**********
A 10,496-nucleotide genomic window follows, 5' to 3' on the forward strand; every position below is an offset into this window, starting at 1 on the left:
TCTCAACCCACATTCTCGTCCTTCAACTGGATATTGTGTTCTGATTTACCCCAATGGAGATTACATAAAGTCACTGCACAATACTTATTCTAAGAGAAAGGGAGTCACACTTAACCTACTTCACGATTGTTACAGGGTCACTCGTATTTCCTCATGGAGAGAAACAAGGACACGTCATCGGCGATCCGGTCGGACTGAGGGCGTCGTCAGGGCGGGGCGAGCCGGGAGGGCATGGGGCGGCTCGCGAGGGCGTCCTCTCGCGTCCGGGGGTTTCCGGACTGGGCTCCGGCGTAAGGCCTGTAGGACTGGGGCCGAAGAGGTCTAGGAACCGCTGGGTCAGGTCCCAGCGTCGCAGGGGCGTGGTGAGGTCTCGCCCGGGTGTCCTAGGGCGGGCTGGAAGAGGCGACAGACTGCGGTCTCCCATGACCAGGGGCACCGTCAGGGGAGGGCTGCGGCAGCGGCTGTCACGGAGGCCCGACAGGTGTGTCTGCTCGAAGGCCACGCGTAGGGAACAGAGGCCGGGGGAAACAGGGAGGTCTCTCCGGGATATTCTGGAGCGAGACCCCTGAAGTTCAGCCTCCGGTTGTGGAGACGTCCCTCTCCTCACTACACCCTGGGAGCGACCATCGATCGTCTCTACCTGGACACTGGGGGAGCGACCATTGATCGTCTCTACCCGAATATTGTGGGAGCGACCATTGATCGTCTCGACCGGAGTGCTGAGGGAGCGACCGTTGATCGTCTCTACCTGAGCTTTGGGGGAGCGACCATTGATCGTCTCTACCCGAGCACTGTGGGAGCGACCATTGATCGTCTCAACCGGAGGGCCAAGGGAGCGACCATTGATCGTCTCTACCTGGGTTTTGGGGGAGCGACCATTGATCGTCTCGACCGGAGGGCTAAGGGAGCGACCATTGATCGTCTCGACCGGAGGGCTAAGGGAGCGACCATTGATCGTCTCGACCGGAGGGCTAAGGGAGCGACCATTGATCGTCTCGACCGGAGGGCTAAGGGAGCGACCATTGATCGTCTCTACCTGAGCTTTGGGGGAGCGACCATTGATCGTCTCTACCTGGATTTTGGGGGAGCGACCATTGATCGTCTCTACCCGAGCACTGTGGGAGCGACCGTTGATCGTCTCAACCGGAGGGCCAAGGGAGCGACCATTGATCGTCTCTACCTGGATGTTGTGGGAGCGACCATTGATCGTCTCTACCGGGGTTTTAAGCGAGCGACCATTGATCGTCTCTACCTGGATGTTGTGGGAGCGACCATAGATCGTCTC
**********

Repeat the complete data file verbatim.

A 10,496-nucleotide genomic window follows, 5' to 3' on the forward strand; every position below is an offset into this window, starting at 1 on the left:
TCTCAACCCACATTCTCGTCCTTCAACTGGATATTGTGTTCTGATTTACCCCAATGGAGATTACATAAAGTCACTGCACAATACTTATTCTAAGAGAAAGGGAGTCACACTTAACCTACTTCACGATTGTTACAGGGTCACTCGTATTTCCTCATGGAGAGAAACAAGGACACGTCATCGGCGATCCGGTCGGACTGAGGGCGTCGTCAGGGCGGGGCGAGCCGGGAGGGCATGGGGCGGCTCGCGAGGGCGTCCTCTCGCGTCCGGGGGTTTCCGGACTGGGCTCCGGCGTAAGGCCTGTAGGACTGGGGCCGAAGAGGTCTAGGAACCGCTGGGTCAGGTCCCAGCGTCGCAGGGGCGTGGTGAGGTCTCGCCCGGGTGTCCTAGGGCGGGCTGGAAGAGGCGACAGACTGCGGTCTCCCATGACCAGGGGCACCGTCAGGGGAGGGCTGCGGCAGCGGCTGTCACGGAGGCCCGACAGGTGTGTCTGCTCGAAGGCCACGCGTAGGGAACAGAGGCCGGGGGAAACAGGGAGGTCTCTCCGGGATATTCTGGAGCGAGACCCCTGAAGTTCAGCCTCCGGTTGTGGAGACGTCCCTCTCCTCACTACACCCTGGGAGCGACCATCGATCGTCTCTACCTGGACACTGGGGGAGCGACCATTGATCGTCTCTACCCGAATATTGTGGGAGCGACCATTGATCGTCTCGACCGGAGTGCTGAGGGAGCGACCGTTGATCGTCTCTACCTGAGCTTTGGGGGAGCGACCATTGATCGTCTCTACCCGAGCACTGTGGGAGCGACCATTGATCGTCTCAACCGGAGGGCCAAGGGAGCGACCATTGATCGTCTCTACCTGGGTTTTGGGGGAGCGACCATTGATCGTCTCGACCGGAGGGCTAAGGGAGCGACCATTGATCGTCTCGACCGGAGGGCTAAGGGAGCGACCATTGATCGTCTCGACCGGAGGGCTAAGGGAGCGACCATTGATCGTCTCGACCGGAGGGCTAAGGGAGCGACCATTGATCGTCTCTACCTGAGCTTTGGGGGAGCGACCATTGATCGTCTCTACCTGGATTTTGGGGGAGCGACCATTGATCGTCTCTACCCGAGCACTGTGGGAGCGACCGTTGATCGTCTCAACCGGAGGGCCAAGGGAGCGACCATTGATCGTCTCTACCTGGATGTTGTGGGAGCGACCATTGATCGTCTCTACCGGGGTTTTAAGCGAGCGACCATTGATCGTCTCTACCTGGATGTTGTGGGAGCGACCATAGATCGTCTC